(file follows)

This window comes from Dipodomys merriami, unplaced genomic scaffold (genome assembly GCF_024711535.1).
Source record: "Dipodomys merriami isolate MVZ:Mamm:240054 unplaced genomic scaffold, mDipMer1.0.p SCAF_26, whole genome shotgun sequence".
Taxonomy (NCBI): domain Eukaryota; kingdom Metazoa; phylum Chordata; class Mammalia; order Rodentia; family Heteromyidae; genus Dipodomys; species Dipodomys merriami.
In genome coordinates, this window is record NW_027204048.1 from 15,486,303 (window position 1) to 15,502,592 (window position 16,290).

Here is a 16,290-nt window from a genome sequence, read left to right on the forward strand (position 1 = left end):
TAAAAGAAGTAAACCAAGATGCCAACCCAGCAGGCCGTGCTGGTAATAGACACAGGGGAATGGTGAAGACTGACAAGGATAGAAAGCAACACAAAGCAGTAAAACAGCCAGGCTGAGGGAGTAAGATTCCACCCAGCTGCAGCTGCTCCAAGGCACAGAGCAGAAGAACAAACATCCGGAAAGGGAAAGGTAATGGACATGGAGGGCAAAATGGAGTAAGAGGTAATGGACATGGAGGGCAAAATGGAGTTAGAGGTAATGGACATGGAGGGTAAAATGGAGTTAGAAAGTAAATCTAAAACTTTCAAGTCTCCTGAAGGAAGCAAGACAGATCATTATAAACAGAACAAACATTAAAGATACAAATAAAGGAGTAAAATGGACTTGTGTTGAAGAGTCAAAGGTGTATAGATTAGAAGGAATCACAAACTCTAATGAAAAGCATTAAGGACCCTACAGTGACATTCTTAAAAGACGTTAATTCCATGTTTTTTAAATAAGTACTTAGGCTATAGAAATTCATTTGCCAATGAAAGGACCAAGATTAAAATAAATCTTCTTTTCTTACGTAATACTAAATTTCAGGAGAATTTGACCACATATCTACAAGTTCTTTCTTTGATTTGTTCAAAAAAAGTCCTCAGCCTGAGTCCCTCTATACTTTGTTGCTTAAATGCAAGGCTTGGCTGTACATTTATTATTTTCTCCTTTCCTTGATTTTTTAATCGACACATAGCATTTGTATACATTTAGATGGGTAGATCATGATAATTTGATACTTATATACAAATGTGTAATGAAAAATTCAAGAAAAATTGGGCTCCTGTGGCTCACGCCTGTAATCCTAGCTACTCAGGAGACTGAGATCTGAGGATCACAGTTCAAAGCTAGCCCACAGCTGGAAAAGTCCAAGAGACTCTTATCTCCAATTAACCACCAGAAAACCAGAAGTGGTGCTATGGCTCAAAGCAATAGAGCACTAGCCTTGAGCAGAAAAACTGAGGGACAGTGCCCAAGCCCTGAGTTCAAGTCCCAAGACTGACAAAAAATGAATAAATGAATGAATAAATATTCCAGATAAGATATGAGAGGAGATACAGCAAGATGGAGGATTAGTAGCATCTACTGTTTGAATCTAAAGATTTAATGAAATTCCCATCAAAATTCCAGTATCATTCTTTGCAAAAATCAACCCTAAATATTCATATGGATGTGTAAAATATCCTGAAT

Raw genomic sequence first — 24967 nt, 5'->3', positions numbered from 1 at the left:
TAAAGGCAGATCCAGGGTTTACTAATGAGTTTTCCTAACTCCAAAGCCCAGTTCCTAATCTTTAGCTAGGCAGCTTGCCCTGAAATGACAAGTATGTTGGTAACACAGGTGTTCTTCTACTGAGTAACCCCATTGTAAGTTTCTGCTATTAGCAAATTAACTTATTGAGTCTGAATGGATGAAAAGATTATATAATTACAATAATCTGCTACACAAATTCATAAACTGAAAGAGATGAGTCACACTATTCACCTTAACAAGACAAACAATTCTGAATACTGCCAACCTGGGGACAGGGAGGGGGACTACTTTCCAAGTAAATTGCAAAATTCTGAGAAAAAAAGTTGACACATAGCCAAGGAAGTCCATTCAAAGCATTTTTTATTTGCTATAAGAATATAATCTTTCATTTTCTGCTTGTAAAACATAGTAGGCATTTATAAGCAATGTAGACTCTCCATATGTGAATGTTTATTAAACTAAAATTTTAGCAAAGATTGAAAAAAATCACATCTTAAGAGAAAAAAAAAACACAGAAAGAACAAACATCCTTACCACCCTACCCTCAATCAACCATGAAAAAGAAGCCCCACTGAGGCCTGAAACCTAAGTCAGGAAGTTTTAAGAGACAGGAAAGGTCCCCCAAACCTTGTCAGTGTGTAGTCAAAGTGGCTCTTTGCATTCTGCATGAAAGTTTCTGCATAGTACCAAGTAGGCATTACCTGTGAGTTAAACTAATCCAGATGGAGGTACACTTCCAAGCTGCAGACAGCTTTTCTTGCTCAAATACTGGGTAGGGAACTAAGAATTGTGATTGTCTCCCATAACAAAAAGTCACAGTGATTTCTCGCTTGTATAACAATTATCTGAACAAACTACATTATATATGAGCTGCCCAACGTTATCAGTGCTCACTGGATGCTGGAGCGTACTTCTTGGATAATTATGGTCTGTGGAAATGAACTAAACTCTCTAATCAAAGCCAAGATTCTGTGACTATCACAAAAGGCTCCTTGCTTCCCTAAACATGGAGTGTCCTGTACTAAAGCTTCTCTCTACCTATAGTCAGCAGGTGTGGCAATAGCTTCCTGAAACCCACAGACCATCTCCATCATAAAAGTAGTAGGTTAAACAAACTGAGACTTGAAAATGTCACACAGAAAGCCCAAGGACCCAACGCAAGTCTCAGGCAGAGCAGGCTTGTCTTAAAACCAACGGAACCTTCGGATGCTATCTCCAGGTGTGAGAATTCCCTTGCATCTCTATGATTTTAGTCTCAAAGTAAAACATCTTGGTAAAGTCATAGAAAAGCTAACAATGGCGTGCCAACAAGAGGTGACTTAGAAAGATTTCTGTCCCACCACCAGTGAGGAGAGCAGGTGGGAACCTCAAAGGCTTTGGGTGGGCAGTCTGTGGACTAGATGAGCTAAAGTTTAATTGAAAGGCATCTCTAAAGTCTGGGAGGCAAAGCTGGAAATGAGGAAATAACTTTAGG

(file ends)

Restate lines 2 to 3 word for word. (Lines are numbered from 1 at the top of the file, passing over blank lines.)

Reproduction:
Source record: "Dipodomys merriami isolate MVZ:Mamm:240054 unplaced genomic scaffold, mDipMer1.0.p SCAF_26, whole genome shotgun sequence".
Taxonomy (NCBI): domain Eukaryota; kingdom Metazoa; phylum Chordata; class Mammalia; order Rodentia; family Heteromyidae; genus Dipodomys; species Dipodomys merriami.